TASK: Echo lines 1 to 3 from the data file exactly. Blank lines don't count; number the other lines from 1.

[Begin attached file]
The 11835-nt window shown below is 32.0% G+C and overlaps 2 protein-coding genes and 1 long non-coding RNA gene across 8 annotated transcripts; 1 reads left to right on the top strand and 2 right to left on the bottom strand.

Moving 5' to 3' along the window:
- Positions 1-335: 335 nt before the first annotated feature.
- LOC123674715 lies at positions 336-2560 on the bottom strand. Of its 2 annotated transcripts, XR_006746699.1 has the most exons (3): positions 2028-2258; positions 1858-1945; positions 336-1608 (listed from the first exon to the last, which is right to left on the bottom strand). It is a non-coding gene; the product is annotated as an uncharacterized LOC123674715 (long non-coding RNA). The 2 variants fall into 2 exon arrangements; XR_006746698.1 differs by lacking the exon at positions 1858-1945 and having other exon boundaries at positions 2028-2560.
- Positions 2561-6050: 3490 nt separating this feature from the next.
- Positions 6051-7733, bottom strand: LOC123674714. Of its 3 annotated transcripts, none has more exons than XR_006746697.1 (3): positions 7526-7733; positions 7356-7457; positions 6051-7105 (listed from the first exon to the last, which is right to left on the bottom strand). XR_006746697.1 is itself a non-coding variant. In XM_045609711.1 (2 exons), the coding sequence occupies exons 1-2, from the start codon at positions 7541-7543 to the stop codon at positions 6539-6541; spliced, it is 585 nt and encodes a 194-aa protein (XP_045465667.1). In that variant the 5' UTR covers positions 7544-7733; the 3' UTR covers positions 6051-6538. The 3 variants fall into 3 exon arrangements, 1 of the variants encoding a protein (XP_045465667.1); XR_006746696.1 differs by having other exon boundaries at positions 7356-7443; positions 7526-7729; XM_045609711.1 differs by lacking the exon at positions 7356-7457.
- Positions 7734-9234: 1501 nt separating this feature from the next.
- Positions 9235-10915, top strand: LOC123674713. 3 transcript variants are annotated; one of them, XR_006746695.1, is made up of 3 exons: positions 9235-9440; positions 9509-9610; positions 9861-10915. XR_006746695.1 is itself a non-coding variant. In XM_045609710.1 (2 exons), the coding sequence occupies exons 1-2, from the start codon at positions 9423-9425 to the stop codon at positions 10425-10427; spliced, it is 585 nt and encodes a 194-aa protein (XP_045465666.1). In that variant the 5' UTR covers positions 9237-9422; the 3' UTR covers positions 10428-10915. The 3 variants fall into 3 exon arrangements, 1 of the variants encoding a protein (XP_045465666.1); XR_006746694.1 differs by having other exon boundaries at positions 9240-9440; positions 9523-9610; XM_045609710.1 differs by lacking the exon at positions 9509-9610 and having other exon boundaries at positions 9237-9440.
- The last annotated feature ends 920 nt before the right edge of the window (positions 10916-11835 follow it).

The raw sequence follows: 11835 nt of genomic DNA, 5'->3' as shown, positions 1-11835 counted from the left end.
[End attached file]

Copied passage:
The 11835-nt window shown below is 32.0% G+C and overlaps 2 protein-coding genes and 1 long non-coding RNA gene across 8 annotated transcripts; 1 reads left to right on the top strand and 2 right to left on the bottom strand.

Moving 5' to 3' along the window:
- Positions 1-335: 335 nt before the first annotated feature.